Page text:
Get your Data prod ready, Fast, with Ruby Polars! 🔗
Paul Reece gave an introduction to the Polars library. This started with an introduction to the Series and Data Frame data structures. Paul then walked through data cleaning operations available in Polars. He shared a repository of resources and code samples at the end of his session.
Ruby Content Creators 🔗
During Community Day, Peter Cai asked me to participate in this open space session. I sat at the written content table with other bloggers and authors. There were other tables for podcasts, live streaming, and pre-recorded videos. The written content table talked through our processes. We lamented over the difficulties in getting feedback. We shared how to build sustainable writing habits.
The Future of Understanding Ruby Code 🔗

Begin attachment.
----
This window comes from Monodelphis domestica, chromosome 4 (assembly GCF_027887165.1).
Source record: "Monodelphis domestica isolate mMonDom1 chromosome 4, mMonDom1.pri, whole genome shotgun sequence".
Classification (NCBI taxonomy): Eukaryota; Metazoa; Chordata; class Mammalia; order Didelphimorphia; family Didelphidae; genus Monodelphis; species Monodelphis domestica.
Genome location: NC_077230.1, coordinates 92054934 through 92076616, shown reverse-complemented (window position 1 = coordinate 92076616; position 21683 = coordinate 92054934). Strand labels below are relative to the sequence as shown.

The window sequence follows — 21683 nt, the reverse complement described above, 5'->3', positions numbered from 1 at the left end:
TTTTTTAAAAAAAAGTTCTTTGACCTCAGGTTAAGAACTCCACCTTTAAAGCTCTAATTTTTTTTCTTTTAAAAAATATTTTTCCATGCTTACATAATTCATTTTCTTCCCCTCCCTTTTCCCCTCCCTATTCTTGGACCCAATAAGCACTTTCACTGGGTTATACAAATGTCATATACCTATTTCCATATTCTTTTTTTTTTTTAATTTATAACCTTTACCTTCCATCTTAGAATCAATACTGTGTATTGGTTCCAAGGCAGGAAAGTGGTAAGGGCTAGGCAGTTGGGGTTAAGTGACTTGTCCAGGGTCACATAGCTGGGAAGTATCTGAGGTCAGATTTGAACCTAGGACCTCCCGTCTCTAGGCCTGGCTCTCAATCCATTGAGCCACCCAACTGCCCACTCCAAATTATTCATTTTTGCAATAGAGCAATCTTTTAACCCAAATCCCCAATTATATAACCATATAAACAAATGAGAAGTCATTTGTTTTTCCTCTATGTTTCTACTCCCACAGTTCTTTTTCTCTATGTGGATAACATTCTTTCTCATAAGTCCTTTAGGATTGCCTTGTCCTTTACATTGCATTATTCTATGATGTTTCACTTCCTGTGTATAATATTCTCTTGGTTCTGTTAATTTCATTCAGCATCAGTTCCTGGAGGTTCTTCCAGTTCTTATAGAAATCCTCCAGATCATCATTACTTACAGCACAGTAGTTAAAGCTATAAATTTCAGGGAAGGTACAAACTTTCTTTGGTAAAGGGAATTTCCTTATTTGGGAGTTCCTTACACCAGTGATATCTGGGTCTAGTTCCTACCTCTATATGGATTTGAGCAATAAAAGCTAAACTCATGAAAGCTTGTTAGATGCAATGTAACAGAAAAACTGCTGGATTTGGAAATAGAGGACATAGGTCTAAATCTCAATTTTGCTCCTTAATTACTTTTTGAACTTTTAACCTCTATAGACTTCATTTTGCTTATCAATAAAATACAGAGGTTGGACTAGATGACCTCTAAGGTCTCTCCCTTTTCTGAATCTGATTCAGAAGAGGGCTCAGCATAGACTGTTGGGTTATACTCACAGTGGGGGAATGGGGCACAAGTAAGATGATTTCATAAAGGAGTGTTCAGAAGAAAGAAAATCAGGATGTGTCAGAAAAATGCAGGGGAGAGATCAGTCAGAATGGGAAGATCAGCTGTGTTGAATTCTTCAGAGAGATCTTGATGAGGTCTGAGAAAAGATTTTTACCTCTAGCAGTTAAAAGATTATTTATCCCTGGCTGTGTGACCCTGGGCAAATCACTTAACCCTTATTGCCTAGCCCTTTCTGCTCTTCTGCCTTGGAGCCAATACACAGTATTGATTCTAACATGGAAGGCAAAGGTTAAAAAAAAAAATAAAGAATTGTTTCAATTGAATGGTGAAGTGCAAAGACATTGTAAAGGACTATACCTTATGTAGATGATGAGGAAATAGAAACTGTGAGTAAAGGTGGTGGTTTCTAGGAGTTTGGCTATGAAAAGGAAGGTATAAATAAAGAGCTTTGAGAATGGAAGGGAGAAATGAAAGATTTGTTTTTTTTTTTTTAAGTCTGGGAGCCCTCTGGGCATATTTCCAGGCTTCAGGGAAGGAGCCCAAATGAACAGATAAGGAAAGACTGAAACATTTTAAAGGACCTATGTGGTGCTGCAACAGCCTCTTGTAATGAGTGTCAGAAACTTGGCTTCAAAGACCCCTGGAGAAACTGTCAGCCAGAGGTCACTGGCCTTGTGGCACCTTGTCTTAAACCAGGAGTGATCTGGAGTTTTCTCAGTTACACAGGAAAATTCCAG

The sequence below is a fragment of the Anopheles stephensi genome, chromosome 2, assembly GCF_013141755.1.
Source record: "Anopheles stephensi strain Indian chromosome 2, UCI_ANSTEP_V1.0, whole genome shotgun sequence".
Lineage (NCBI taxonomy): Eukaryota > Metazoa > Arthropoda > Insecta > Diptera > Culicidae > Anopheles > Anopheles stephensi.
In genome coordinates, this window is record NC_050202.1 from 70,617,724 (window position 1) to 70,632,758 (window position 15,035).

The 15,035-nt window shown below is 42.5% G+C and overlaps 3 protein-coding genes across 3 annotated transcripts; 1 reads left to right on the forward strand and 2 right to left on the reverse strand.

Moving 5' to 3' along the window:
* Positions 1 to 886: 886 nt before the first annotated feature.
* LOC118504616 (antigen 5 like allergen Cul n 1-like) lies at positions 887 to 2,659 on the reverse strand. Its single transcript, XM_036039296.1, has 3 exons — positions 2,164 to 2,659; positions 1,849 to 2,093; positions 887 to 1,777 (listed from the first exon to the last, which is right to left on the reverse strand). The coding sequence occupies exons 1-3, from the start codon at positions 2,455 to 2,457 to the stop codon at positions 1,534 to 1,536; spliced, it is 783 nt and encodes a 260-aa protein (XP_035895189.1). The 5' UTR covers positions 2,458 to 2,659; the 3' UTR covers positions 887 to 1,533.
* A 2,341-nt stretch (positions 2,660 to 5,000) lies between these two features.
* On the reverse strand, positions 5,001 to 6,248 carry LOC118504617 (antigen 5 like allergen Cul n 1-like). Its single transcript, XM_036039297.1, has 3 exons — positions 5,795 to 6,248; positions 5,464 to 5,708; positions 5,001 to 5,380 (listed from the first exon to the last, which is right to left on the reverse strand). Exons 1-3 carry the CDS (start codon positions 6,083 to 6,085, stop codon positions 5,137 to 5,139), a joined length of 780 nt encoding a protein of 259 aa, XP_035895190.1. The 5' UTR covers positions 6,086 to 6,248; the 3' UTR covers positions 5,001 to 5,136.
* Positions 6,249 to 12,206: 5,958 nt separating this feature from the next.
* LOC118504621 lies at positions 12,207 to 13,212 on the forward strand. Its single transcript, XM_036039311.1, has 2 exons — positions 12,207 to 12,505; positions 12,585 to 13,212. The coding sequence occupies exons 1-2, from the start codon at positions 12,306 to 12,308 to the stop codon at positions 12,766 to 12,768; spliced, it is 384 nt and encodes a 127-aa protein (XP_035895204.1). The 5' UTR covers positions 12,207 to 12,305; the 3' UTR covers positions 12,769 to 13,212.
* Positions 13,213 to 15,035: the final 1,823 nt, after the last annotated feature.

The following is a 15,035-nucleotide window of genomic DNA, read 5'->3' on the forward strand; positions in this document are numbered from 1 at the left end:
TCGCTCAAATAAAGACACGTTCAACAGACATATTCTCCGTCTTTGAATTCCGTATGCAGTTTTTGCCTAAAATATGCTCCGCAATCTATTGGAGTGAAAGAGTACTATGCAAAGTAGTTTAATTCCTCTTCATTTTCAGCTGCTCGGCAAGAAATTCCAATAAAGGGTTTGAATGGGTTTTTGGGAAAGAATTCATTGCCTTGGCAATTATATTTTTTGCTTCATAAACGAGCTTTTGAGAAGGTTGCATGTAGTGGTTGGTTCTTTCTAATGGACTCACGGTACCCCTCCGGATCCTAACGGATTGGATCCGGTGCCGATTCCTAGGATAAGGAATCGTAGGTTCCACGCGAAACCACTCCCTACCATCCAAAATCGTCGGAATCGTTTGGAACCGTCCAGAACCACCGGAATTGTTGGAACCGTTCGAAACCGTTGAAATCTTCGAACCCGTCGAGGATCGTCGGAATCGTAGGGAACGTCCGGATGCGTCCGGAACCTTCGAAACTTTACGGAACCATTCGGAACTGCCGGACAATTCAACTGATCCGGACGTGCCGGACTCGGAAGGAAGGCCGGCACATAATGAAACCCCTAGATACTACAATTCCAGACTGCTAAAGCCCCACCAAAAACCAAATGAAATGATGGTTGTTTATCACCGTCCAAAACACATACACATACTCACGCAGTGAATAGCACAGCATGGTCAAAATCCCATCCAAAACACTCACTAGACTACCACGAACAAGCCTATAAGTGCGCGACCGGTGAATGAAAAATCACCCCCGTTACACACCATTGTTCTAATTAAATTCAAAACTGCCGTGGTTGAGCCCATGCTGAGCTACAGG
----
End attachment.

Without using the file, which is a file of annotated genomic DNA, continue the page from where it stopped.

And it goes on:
Kevin Newton talked about Prism, a new Ruby parser. He discussed the challenges that come with parsing Ruby. He shared what’s next, and what we can and should expect from our Ruby tooling in the future. He ended with an impassioned discussion about building a contributor community around a single tool.
The Unbreakable Code Whose Breaking Won WWII 🔗
Aji Slater took us back to Bletchley Park to model an Enigma machine with object-oriented principles. This session features monumentally brilliant illustrations and fantastic storytelling.
Closing Keynote 🔗
Sharon Steed ended the first day of talks with a keynote on actionable empathy. We heard about its relationship with vulnerability and how trust is the bedrock to empathy.
Day 3 🔗
Opening Keynote 🔗
Saron Yitbarek opened the last day of RubyConf discussing our superpower. Loving what we do is an underrated source of competitive advantage for us to wield.
Meet the Pragmatic Bookshelf 🔗
Noel Rappin joined Dave Thomas and Dave Copeland for a panel discussion on writing. This particularly focused on books with Pragmatic Programmers. We heard about the entire process, from proposal to publication.